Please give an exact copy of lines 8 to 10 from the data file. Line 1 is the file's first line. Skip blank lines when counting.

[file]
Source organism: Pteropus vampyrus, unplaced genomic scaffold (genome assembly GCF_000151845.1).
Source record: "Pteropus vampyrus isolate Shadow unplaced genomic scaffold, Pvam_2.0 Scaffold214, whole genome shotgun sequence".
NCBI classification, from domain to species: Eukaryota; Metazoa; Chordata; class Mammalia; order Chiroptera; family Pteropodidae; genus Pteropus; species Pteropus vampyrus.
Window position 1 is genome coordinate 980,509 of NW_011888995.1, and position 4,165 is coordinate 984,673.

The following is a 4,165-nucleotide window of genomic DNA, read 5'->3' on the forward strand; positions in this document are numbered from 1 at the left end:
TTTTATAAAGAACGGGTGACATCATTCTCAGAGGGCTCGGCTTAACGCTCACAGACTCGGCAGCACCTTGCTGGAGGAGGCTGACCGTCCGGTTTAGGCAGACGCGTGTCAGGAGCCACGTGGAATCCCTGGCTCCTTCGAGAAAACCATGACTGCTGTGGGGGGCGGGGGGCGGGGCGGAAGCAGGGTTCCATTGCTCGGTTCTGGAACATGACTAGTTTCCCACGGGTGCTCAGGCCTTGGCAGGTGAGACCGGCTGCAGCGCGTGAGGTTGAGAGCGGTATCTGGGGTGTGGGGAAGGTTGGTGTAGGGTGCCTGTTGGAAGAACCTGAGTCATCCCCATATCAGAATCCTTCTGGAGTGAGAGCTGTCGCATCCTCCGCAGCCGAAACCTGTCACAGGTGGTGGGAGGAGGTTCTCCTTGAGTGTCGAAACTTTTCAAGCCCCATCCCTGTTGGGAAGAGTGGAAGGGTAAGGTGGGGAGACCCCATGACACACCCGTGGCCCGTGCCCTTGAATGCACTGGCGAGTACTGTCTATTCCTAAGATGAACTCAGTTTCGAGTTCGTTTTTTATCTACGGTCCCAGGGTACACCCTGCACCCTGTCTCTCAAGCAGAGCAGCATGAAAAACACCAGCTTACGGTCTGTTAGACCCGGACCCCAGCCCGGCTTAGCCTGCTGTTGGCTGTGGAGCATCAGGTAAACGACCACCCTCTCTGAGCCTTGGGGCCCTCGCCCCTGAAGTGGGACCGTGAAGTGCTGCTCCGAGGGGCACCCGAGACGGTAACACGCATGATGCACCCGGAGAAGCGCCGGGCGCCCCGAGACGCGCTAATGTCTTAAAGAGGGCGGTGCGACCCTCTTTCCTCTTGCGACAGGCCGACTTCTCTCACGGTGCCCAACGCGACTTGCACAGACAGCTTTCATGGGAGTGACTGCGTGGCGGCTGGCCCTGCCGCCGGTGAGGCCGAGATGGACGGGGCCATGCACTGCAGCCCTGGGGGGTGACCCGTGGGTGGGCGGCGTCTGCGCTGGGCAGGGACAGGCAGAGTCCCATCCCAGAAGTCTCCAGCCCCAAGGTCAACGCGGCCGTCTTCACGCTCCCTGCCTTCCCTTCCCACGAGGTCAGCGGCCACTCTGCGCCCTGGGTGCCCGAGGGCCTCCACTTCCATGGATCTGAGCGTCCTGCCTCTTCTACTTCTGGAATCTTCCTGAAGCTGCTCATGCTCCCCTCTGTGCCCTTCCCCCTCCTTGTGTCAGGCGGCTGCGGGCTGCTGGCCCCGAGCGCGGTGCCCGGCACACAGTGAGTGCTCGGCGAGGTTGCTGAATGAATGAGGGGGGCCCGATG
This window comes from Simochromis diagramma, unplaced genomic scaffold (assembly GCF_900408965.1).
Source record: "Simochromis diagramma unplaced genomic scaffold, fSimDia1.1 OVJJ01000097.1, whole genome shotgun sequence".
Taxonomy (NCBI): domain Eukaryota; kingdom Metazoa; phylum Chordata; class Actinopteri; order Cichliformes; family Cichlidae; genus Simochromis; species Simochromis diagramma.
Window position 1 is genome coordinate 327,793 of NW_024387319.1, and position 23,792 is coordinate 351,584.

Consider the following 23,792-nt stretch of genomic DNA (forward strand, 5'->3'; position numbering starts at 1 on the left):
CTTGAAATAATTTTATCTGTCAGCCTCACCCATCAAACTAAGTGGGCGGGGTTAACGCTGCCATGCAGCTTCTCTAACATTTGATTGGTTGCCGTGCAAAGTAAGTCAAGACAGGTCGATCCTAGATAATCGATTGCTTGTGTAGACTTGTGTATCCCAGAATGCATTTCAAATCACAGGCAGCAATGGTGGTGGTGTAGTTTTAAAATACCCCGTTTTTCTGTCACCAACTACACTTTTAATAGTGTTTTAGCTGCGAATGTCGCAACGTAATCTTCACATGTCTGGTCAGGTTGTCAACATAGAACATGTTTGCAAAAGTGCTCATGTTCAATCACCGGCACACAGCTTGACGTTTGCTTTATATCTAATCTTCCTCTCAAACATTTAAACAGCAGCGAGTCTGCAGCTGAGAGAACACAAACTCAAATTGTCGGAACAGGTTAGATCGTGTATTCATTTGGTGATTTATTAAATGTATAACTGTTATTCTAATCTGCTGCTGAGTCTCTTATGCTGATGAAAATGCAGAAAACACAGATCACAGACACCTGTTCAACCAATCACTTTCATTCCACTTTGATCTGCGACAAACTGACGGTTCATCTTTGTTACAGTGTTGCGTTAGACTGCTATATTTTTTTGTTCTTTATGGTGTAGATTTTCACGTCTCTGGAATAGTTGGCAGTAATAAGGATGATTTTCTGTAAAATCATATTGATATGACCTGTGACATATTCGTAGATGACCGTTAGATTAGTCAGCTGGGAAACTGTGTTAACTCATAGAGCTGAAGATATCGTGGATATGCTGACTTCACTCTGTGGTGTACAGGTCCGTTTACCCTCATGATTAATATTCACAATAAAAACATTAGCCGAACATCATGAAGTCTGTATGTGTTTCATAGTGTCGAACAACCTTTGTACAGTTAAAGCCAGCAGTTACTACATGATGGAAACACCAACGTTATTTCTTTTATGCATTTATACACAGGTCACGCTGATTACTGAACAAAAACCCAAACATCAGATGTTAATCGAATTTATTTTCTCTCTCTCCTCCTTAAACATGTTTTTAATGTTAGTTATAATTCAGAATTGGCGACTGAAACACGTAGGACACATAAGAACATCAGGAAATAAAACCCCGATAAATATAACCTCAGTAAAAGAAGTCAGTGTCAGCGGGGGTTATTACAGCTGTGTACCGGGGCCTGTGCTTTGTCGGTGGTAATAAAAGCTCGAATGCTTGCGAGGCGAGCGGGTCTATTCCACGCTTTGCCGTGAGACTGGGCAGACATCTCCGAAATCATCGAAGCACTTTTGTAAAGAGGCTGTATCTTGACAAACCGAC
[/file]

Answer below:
Source record: "Simochromis diagramma unplaced genomic scaffold, fSimDia1.1 OVJJ01000097.1, whole genome shotgun sequence".
Taxonomy (NCBI): domain Eukaryota; kingdom Metazoa; phylum Chordata; class Actinopteri; order Cichliformes; family Cichlidae; genus Simochromis; species Simochromis diagramma.
Window position 1 is genome coordinate 327,793 of NW_024387319.1, and position 23,792 is coordinate 351,584.